Mr. Bush was married in 1893 to the third surviving daughter of the late Mr. Francis Lochee, so well known as the manager of the Western Australian Bank for a period of over forty years. His wedded life was very brief, however, for within three years his wife was dead. For some years Mr. Bush was a nominee member of the Legislative Council after the introduction of Responsible Government. When the Legislative Council became elective the great drought was worrying the minds of the squatters, and Mr. Bush like his neighbours in misfortune was too much occupied with his private affairs to take a prominent part in politics, and he retired and refused to allow himself to be nominated as a candidate, although repeatedly requisitioned to do so. He is still a member of the Upper Gascoyne Roads Board, of which he was the first chairman, is also an honorary Inspector of Stock under the Government, was the founder and first president of the Northerners' Association, and has been a magistrate of the colony for many years. Mr. Bush is an enthusiastic sportsman, and takes a keen interest in both cricket and racing, in fact of all manly sports. The years of toil and hardship in the bush have not impaired his cunning with the "willow," which he still wields with no mean skill. He organised the annual matches between representative teams of the Northern and Southern districts, and has always played with much success in these events. From his father, who was one of the founders of the Western Australian Turf Club, and who raced horses with much success in the old days, he has inherited a love for equine sport. He is a steward of the principal local club, and also of the Murchison Amateur Racing Club, and vice-president cf the Gascoyne and Victoria Turf Clubs. He has owned and raced some good horses, and is an excellent four-in-hand whip.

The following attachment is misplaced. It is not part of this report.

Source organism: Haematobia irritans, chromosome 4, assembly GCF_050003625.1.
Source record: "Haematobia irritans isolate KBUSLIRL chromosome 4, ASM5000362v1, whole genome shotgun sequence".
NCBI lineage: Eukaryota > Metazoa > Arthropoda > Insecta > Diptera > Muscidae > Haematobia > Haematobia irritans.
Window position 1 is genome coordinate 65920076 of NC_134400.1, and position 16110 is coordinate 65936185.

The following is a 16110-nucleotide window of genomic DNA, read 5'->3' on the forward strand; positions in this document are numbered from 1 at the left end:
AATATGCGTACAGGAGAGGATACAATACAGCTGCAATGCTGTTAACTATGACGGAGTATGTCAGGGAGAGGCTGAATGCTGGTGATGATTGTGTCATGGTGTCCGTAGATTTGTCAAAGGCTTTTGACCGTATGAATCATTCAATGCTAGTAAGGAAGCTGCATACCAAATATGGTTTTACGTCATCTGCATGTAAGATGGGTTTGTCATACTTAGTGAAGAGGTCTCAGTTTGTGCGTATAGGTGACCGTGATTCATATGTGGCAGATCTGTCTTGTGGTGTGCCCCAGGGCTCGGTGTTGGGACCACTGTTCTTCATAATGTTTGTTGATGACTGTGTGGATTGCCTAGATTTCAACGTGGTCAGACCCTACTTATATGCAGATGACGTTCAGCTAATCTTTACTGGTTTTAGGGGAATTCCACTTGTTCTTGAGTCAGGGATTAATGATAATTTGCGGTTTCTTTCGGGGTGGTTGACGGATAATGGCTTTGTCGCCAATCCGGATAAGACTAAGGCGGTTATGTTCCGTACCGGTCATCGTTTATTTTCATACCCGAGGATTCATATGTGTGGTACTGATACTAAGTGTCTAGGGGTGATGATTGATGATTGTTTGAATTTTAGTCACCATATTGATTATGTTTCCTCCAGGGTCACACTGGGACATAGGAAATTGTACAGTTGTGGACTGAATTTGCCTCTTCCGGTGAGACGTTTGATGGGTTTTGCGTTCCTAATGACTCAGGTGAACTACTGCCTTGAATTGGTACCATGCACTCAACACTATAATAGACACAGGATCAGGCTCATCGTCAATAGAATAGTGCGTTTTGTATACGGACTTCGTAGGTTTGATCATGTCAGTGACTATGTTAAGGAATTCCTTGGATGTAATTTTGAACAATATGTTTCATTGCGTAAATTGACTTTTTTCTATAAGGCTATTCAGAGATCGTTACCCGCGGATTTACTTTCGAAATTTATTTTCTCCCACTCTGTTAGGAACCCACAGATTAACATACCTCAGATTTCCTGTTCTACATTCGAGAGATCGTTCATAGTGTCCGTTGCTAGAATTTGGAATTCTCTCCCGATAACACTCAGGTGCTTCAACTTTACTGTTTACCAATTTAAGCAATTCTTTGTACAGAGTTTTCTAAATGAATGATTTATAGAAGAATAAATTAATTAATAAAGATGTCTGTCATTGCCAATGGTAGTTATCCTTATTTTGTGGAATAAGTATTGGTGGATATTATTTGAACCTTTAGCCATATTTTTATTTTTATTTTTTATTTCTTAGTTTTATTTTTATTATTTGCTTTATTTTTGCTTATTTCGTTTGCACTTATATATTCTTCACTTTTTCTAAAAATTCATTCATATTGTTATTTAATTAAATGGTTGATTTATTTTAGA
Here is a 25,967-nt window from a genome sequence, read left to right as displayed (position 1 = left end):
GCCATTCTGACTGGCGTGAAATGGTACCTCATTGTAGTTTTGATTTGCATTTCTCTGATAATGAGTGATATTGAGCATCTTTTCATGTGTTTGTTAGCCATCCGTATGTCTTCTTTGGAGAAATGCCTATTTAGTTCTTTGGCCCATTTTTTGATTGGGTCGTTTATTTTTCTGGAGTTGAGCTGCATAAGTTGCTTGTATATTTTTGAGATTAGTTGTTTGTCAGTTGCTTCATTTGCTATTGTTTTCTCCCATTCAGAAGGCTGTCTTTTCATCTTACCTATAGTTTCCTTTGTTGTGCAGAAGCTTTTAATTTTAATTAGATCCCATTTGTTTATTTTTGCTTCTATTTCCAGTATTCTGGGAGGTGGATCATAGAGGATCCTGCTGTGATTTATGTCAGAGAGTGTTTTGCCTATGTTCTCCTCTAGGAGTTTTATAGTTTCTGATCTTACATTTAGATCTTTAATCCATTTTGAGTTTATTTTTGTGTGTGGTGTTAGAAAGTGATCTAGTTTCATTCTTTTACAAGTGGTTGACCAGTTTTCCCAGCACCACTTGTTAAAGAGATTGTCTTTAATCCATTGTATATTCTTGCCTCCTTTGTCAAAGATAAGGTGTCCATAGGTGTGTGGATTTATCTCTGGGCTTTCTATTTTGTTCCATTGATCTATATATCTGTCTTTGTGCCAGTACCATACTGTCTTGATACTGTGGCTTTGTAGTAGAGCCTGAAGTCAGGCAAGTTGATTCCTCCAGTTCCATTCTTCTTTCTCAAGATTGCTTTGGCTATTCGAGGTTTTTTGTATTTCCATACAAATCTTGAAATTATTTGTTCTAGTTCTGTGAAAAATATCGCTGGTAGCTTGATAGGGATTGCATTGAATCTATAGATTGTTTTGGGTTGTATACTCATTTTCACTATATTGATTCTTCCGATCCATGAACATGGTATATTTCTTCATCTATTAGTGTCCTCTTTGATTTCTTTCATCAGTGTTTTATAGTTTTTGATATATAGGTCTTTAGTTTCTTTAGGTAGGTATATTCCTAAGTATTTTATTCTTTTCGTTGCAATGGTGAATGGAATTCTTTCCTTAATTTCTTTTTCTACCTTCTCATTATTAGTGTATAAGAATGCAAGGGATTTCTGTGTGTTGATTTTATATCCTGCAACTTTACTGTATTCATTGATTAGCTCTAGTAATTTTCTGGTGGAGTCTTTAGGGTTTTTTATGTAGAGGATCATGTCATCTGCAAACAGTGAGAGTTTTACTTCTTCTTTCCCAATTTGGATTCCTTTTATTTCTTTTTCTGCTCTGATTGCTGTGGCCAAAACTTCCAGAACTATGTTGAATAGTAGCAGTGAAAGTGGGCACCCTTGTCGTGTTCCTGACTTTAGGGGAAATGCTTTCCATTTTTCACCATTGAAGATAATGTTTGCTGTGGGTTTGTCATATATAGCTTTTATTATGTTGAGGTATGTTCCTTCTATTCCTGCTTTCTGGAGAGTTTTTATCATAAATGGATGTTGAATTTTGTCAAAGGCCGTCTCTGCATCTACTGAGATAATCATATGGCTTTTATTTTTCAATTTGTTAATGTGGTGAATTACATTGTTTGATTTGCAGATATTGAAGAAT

For many years Mr. Bush has been a firm believer in the mineral resources of the colony, and has been interested in several prospecting parties, but so far his enterprise has not met with the success it deserves. He was one of the very first to personally prospect and take up leases at Golden Valley, Yilgarn. Mr. Bush is a fair specimen of the gallant body of landed proprietors to whom Western Australia owes her present position. He has great determination, keen business instincts, and a genial disposition.